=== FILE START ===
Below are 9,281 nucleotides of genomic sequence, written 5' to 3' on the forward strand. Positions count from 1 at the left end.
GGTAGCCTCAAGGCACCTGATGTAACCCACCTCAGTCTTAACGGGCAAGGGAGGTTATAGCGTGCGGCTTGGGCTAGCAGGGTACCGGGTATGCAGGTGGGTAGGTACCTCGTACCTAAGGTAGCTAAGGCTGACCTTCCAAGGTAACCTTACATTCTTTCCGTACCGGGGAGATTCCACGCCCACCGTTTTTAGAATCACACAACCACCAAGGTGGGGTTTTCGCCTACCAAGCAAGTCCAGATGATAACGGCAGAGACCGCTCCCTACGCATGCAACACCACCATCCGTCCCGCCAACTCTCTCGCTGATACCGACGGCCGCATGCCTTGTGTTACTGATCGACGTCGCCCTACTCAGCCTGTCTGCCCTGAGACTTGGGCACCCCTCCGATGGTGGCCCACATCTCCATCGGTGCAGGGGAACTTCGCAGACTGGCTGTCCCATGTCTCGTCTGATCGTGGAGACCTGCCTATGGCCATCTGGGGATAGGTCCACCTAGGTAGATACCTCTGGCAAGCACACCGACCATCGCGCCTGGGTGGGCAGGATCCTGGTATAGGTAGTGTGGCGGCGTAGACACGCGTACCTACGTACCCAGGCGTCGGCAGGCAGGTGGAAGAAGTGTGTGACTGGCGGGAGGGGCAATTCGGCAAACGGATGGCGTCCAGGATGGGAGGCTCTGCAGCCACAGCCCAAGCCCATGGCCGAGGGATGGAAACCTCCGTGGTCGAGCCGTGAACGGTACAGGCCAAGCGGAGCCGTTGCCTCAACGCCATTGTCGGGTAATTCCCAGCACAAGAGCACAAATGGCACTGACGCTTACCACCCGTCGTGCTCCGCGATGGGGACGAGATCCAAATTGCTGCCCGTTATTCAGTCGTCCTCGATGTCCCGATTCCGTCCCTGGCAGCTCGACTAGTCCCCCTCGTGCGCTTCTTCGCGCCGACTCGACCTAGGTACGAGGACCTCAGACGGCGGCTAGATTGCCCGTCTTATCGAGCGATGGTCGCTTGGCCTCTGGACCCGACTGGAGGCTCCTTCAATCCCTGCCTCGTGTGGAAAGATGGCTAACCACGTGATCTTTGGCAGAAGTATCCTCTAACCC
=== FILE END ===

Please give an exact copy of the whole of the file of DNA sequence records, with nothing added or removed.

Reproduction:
Below are 9,281 nucleotides of genomic sequence, written 5' to 3' on the forward strand. Positions count from 1 at the left end.
GGTAGCCTCAAGGCACCTGATGTAACCCACCTCAGTCTTAACGGGCAAGGGAGGTTATAGCGTGCGGCTTGGGCTAGCAGGGTACCGGGTATGCAGGTGGGTAGGTACCTCGTACCTAAGGTAGCTAAGGCTGACCTTCCAAGGTAACCTTACATTCTTTCCGTACCGGGGAGATTCCACGCCCACCGTTTTTAGAATCACACAACCACCAAGGTGGGGTTTTCGCCTACCAAGCAAGTCCAGATGATAACGGCAGAGACCGCTCCCTACGCATGCAACACCACCATCCGTCCCGCCAACTCTCTCGCTGATACCGACGGCCGCATGCCTTGTGTTACTGATCGACGTCGCCCTACTCAGCCTGTCTGCCCTGAGACTTGGGCACCCCTCCGATGGTGGCCCACATCTCCATCGGTGCAGGGGAACTTCGCAGACTGGCTGTCCCATGTCTCGTCTGATCGTGGAGACCTGCCTATGGCCATCTGGGGATAGGTCCACCTAGGTAGATACCTCTGGCAAGCACACCGACCATCGCGCCTGGGTGGGCAGGATCCTGGTATAGGTAGTGTGGCGGCGTAGACACGCGTACCTACGTACCCAGGCGTCGGCAGGCAGGTGGAAGAAGTGTGTGACTGGCGGGAGGGGCAATTCGGCAAACGGATGGCGTCCAGGATGGGAGGCTCTGCAGCCACAGCCCAAGCCCATGGCCGAGGGATGGAAACCTCCGTGGTCGAGCCGTGAACGGTACAGGCCAAGCGGAGCCGTTGCCTCAACGCCATTGTCGGGTAATTCCCAGCACAAGAGCACAAATGGCACTGACGCTTACCACCCGTCGTGCTCCGCGATGGGGACGAGATCCAAATTGCTGCCCGTTATTCAGTCGTCCTCGATGTCCCGATTCCGTCCCTGGCAGCTCGACTAGTCCCCCTCGTGCGCTTCTTCGCGCCGACTCGACCTAGGTACGAGGACCTCAGACGGCGGCTAGATTGCCCGTCTTATCGAGCGATGGTCGCTTGGCCTCTGGACCCGACTGGAGGCTCCTTCAATCCCTGCCTCGTGTGGAAAGATGGCTAACCACGTGATCTTTGGCAGAAGTATCCTCTAACCC